Everybody knows that the European union (EU) is openly divided on the vote that would give Palestine a status of 'member state' in the United Nations. Italy, the Netherlands and the Czech Republic are among the states that will vote against the Palestinian resolution. Germany will vote against for both economic and historical reasons; it maintains a policy in support of the Israeli state. Among those who said they would support it are Belgium, Sweden, Norway and Spain. It is reasonable to think that the Norway, Sweden and Finland’s positions are more ethical, in accordance with the will of the citizens and thus clearly grounded on the Palestinian side. Meanwhile, Spain maintains its rather favourable course towards the Arab countries (with the notable exception of their involvement in the war in Iraq). Under US pressure, Britain has no opinion, whilst France announced the possibility of the country having a 'non-member status' in the United Nations.
EU and Israeli views
European contradictions are definitely related to the fact that the EU is funding the Palestinian Authority while it is also Israel’s main trading partner. Europe’s position on the Israeli-Palestinian conflict stems from the Venice Declaration of 1980. Sheltered behind neutral formulas on Israel’s right to defend its borders and Palestine’s right to call for a state, Europe is above all showing benevolence towards Israel. Its neutrality is now being put to the test. In this sense, the US veto, which has been announced in advance, simplifies the blurred (if not hypocritical) positions of France and Britain.
The EU is funding the Palestinian Authority while it is also Israel’s main trading partner
Yet polls show majority support for the resolution comes from the EU's people in virtually every case, since the rise of anti-Arab extremism and the election of reportedly pro-Israel conservative governments could indicate a form of contradiction. In Israel, only a minority is in favour of supporting the Palestinian demand. The 400, 000 people who took to the streets in recent weeks do not seem to be seeking a common position. This is perhaps because the Palestinian issue continues to divide the population; many do not believe in a two-state solution, or remain convinced that the Palestinians’ long-term goal is the destruction of the Jewish state. However, Israeli citizens are still struggling for a more just and social state. It is a battle which is justified by their government’s astronomical investments in the defence sector (about 20% of the budget).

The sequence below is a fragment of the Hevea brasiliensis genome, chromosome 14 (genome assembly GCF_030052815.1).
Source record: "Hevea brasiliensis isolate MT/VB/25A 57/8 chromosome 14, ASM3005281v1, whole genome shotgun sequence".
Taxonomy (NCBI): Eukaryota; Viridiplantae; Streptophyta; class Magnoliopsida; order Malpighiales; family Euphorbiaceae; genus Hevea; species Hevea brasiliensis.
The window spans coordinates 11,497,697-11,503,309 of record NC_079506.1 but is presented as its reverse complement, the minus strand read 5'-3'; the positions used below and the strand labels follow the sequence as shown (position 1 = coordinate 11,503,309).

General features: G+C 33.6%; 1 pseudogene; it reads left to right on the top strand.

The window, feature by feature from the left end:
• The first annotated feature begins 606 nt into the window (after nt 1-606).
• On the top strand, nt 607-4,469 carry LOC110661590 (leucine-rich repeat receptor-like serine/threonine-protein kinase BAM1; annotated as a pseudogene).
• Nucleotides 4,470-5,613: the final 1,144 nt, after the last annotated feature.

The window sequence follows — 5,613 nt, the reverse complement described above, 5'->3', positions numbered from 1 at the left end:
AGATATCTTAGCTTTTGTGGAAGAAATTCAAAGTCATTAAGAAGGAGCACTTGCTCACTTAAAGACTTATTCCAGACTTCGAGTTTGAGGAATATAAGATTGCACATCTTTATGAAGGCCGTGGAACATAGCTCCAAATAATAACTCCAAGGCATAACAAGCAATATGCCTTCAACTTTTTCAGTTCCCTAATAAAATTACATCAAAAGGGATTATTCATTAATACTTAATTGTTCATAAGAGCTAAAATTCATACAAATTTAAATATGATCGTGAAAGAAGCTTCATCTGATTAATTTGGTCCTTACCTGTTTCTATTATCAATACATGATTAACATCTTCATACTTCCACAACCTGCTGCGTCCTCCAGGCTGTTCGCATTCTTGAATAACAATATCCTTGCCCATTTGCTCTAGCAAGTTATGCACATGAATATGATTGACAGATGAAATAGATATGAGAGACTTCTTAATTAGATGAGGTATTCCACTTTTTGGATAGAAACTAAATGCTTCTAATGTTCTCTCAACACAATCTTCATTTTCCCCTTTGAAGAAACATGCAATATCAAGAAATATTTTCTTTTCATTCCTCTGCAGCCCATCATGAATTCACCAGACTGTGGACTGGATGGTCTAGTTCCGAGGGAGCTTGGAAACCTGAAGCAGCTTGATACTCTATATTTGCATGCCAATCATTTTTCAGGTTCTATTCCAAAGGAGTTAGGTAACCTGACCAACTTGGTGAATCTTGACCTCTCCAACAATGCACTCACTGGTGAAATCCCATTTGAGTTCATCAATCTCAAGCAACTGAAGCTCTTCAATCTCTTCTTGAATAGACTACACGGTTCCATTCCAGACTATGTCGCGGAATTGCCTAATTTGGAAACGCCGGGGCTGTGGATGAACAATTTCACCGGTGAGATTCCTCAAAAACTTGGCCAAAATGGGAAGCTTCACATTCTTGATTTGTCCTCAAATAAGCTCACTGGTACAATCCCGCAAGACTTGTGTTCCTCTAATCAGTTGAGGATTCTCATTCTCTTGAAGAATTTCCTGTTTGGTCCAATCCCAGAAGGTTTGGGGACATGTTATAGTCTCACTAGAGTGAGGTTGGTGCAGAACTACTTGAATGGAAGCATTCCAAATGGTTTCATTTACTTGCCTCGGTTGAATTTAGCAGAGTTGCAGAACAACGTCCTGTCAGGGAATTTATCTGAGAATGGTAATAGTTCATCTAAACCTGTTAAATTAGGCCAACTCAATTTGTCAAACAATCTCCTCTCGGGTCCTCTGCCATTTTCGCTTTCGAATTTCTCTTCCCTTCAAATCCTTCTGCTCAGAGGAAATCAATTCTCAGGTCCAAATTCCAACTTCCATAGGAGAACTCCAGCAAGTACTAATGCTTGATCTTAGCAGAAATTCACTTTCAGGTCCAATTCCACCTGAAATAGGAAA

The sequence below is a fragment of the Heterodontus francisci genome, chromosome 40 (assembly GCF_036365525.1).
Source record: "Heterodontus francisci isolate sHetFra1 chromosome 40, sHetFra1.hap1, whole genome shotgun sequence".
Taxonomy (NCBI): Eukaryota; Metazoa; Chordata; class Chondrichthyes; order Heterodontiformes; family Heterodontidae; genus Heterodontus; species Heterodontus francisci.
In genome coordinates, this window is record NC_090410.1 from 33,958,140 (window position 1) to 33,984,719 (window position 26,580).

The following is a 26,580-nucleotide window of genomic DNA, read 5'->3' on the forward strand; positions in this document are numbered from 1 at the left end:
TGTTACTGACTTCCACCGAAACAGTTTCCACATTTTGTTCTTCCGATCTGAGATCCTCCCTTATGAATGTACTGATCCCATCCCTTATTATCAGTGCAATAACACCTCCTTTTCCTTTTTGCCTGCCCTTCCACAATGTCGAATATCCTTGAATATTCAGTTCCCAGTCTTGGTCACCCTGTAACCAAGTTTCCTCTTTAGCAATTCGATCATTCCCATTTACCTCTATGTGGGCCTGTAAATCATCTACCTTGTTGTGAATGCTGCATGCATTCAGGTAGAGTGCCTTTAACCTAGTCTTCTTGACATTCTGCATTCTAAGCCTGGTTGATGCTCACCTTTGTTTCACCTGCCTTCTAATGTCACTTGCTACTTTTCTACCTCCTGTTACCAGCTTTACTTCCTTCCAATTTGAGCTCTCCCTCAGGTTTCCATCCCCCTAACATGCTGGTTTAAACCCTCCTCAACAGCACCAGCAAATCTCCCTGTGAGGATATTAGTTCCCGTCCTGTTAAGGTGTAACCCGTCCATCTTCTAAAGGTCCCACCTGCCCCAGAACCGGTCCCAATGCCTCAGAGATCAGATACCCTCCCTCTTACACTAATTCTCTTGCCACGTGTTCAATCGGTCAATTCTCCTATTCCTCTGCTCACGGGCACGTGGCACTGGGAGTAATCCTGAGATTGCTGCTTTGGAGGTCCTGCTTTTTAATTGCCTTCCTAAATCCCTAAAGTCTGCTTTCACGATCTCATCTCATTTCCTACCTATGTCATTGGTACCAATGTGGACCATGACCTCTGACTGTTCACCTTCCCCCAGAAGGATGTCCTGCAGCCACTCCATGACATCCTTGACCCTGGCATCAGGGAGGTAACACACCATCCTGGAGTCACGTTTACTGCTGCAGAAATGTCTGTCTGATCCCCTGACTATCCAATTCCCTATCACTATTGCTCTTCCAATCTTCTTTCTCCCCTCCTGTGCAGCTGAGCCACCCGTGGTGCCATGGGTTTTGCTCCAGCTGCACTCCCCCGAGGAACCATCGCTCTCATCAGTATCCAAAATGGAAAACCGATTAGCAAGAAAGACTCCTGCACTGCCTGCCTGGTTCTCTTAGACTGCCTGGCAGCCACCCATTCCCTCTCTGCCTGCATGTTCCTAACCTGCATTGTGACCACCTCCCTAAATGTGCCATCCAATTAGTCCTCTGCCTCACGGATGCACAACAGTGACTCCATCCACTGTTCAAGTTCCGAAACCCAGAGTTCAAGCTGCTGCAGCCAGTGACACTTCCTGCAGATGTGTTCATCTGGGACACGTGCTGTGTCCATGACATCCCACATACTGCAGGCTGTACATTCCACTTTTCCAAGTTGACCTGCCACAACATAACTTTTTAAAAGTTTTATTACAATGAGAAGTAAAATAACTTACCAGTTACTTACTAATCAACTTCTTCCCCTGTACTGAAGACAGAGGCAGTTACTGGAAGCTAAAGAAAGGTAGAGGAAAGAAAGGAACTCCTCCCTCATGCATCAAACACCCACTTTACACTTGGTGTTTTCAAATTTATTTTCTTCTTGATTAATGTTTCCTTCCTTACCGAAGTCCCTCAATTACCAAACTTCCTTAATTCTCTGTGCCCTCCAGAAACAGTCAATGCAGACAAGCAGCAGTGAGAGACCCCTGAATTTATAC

However, voting in the UN General Assembly (of all nations), unlike the (five-member) Security Council, would only give Palestine a status that is symbolic in nature, even if it could change its 'legal reality', as Mahmoud Abbas, the president of the Palestinian Authority, stresses. In particular, Palestine could refer to the international criminal court and, as 16 states before it, take a step towards the status of full member. It could thus go from being a virtual state without territorial continuity to a state within the 1967 borders. This demand is essentially unilateral, but is supported by the Arab League (Palestine is one of the organisation's 22 members - ed) and the majority of African, South American and Asian countries. It represents a key moment in the Palestinians’ process of self-determination and emancipation because, as rightly pointed out by Leila Shahid, general delegate of Palestine to the EU, a change in status would enable the Palestinian state to negotiate with Israel 'as equals'. Peace negotiations are also wanted by Europe and the United States.
Despite Obama’s very noteworthy speech in Cairo in June and his statements on a Palestinian state that may soon sit in the UN, the US have blown the whistle on a counter-productive approach which they would oppose, irrespective of its form. In any case, they were (like the EU) forced to assume a pragmatic policy that places the Palestinian issue into the background, behind domestic policy, including meeting the expectations of powerful lobbies. Some might see a missed opportunity here for the westerners to change the deal and participate in the profound changes underway in the region. Furthermore, it is an illustration that our states are struggling to see the problems as a whole; that they have little regard for small countries without resources and they do not want to support changes that are inevitable — regardless of the views of the citizens.